Canto II

A back story? Well sure, if you insist,
though I’ve a tendency to pad the tale
and in that mess the point is often missed.

A few years back, when I often sat still
and counted breaths to quiten the mind,
my later walking hours would all be filled

with revelations, epiphanies gleaned
from things I often dismissed as mundane.
So, trees became the boom of seed grenades

and when I strolled by elders I refrained
from judging them as past it or infirm—
for all the years they’ve been here they remained,

like all of us while our bodies stay warm,
the true born children of the universe
and stay that way throughout this fleeting term

as verbose bipeds on the planet earth.
And that’s what I felt when I heard the tale
from that old poet, bemoaning the dearth

of recognition for his villanelles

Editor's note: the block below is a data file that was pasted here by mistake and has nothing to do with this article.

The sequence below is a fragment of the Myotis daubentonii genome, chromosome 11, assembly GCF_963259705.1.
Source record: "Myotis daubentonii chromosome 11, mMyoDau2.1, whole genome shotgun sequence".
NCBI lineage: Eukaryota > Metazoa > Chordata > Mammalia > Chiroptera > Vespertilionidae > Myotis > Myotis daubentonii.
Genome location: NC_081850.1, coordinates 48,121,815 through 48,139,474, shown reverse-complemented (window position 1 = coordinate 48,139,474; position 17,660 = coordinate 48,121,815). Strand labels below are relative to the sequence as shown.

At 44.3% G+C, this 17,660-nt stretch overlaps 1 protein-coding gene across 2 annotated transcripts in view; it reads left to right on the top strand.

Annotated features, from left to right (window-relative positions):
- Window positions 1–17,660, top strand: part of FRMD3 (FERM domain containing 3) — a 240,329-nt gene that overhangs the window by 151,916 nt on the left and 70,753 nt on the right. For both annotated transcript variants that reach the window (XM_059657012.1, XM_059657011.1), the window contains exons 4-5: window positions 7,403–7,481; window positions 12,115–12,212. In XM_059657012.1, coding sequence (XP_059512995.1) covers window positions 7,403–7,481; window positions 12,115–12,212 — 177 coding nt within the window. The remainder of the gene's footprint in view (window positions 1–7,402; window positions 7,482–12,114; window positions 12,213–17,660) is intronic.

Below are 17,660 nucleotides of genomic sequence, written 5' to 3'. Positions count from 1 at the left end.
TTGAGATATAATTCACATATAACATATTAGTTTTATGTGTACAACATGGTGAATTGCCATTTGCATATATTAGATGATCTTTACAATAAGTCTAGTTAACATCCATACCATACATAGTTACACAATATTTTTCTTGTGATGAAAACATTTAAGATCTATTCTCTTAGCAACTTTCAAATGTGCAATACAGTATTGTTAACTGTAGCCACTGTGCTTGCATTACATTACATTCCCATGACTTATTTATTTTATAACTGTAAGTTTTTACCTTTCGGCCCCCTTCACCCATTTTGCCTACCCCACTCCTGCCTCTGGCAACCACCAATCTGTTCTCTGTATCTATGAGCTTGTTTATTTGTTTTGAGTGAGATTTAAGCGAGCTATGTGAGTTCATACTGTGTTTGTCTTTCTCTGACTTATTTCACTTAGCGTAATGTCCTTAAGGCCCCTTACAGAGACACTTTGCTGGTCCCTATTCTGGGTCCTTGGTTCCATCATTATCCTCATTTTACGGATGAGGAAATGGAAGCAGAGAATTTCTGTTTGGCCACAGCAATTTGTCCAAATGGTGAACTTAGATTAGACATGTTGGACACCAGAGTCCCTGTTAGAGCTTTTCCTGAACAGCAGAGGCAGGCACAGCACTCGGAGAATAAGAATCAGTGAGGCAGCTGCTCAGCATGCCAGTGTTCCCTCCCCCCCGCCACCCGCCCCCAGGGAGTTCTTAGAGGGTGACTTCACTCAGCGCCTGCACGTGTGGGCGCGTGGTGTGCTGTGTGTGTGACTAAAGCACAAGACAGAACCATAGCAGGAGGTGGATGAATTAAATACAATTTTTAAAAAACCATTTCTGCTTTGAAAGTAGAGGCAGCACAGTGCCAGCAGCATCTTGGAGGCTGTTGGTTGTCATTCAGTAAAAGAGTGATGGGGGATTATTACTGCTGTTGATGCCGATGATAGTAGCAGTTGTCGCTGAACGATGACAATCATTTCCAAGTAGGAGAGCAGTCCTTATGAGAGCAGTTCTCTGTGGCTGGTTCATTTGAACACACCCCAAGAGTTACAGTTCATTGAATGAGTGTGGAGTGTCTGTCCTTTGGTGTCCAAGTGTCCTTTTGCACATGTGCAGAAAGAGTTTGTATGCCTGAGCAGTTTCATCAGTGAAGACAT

and free verse scrawlings of his eighty years.
I didn’t see a bitter, jaded male–

I saw somebody’s son, I saw a peer,
I saw a childhood friend, a schoolyard foe,
I saw my own regrets and petty fears,

I saw a man who was an embryo,
as tiny as a seed, so new to life
just like the child that has been newly sown

within the soft, brown belly of my wife.

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2 Comments (+add yours?)

  1. silasthorne
    Dec 08, 2011 @ 03:05:12

    Hi there Niall. I met you on Diaspora and now am slowly starting at the beginning of your epic. When you talk of the old man and his villanelles here, I can’t help bringing to mind Hayden Carruth: http://www.theatlantic.com/past/docs/unbound/poetry/atlpoets/carr9506.htm

    Reply

  2. peter litton
    Aug 04, 2012 @ 00:05:06

    I guess you saw his humanity.
    Is the constant struggle against the blood minded unfairness of life part of that humanity?

    Reply

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